Throughout all of our benchmarks regardless of what we are reviewing, testing is done in a clean and stand-alone version of Windows XP Professional with SP2. Prior to testing, these conditions are met:

If you are interested in using the same benchmarks as us, feel free to visit the developers website:

The testing rig used for today’s benchmarking is as follows:

The first benchmarking tool from the toolbox is Everest 3.0. The memory results from this new version are the same you will see from 2.8, but anything earlier than this will be different.

The results are exactly as I had expected, especially for my systems ‘optimum’ setting of 280FSB, 3.92GHz. At that setting, the modules performed better than anything else I had on hand. Not huge differences, but they are there. If my CPU was able to handle anything beyond 280FSB, the results would be nothing short of amazing.

Sandra 2007

The same goes for Sandra. The results are not amazingly better than equivalent modules I have used, but they have inched past in some of the tests.



SPi, 3D Mark, Conclusion

Even though mathematical calculations like this are extremely CPU intensive, they are also ram intensive. The faster your ram, the faster the overall calculations will be. How SuperPi works is that you can specify how many digits you want to calculate past the decimal point. If you choose 1 Million, it will begin with the 3. and continue with 14359 all the way until it hits the 1 Millionth digit mark.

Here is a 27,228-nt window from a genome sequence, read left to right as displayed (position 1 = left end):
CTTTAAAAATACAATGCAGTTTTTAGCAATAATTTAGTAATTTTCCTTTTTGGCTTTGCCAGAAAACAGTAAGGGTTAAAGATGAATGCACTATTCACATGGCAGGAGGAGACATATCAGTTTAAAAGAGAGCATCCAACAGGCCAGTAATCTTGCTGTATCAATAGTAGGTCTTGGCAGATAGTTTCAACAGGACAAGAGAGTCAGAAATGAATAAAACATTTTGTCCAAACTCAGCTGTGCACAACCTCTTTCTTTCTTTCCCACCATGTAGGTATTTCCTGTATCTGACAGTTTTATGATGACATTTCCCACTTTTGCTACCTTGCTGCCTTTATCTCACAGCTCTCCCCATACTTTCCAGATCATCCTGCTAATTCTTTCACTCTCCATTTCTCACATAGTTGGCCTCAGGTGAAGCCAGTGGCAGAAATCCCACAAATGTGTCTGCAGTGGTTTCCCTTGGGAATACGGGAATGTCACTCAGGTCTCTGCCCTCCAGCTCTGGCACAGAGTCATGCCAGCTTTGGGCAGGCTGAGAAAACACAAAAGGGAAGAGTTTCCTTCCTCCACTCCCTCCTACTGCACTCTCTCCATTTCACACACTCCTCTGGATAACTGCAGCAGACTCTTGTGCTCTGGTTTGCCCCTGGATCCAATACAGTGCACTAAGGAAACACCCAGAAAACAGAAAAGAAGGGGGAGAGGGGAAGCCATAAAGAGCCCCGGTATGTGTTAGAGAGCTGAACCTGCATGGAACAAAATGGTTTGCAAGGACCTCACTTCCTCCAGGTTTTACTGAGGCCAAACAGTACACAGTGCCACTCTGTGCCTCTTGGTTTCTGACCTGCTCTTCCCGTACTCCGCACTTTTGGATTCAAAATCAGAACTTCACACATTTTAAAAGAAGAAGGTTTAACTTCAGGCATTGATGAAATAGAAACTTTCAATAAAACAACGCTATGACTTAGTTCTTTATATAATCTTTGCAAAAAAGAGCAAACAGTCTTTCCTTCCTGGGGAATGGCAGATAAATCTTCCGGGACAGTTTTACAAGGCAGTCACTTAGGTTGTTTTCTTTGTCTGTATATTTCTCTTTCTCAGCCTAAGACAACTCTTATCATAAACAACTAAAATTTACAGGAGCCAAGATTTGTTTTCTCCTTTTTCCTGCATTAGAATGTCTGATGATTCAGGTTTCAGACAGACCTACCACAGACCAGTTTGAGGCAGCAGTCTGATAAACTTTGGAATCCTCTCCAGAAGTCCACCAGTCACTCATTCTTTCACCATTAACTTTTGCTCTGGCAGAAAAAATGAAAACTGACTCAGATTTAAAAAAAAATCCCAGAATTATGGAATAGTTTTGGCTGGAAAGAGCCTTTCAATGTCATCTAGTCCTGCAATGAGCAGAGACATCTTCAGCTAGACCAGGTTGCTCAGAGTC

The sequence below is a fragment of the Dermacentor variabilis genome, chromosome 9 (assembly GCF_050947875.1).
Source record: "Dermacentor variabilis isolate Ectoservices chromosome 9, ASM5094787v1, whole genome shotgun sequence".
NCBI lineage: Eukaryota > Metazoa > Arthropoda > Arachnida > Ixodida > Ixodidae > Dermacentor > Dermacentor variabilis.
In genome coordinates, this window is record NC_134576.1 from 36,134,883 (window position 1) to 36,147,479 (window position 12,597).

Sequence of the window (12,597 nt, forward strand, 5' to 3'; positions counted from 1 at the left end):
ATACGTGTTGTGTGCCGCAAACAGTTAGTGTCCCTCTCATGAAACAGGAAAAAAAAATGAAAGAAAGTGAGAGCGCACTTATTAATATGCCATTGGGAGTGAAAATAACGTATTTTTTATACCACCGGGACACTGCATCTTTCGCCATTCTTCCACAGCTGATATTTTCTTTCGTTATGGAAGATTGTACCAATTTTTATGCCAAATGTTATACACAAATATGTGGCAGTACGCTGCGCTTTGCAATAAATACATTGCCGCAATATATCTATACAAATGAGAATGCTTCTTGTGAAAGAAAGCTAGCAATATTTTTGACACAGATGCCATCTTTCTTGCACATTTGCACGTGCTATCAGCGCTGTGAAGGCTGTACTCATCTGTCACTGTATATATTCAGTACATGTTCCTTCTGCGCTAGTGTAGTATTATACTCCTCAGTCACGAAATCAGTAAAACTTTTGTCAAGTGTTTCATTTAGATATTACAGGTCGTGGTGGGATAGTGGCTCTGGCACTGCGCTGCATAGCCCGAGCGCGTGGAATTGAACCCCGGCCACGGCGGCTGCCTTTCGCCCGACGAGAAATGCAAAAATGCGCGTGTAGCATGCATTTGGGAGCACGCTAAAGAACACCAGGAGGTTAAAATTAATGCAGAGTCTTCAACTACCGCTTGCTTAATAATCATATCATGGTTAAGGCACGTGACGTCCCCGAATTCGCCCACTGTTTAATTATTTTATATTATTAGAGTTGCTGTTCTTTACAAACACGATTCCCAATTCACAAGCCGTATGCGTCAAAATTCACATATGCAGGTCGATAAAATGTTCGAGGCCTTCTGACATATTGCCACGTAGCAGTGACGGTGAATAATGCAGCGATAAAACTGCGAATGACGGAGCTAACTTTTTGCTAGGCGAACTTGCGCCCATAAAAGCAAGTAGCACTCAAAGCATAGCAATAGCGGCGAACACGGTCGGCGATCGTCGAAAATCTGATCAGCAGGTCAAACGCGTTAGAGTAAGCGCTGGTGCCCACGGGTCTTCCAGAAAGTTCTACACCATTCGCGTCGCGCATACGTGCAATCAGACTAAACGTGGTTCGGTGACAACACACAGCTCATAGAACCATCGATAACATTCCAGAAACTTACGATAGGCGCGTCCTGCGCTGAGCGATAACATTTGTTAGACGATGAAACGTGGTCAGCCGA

Contrary to popular belief, the 3D Mark benchmark is not entirely useless! Despite it being over 5 years old, it’s a good standard to note differences with your overclocks. PC Mark is also good, because it runs numerous ram specific tests, and gives you an overall result.

Conclusion

Without a doubt, these are same amazingly fast modules. I am upset that my CPU was unable to aide in pushing them further, but I am fully confident even with the performance I have achieved, I come nowhere close to what’s possible. We will be seeing much better performance on AM2, and moreso on Conroe when it drops. As mentioned earlier, the strap on my setup is horrible, and Conroe will be far better to tweak for some optimal performance.

So the point we really boil down to, is whether or not these modules are worth your hard earned money. These are some of the -fastest- modules you can get your hands on today, but for $450US. Surprisingly, this is still $20 cheaper than G. Skill modules that use the similar IC’s. I was unable to push my kit as far as they could have been, so if you plan to go ‘eXtreme’ with them, you will want to have a beefy CPU, preferably one with an unlocked multiplier.

If you are interested in these modules for their looks more than their overclocking ability, you should look for some of the PC2-6400 kits that use the same spreaders. If you are a hardcore enthusiast looking for modules to fulfill your tweaking dreams, and possibly set some records, you will not go wrong with these.

For their extreme speed and potential, I am awarding the OCZ PC2-8000 VX2 a 9/10.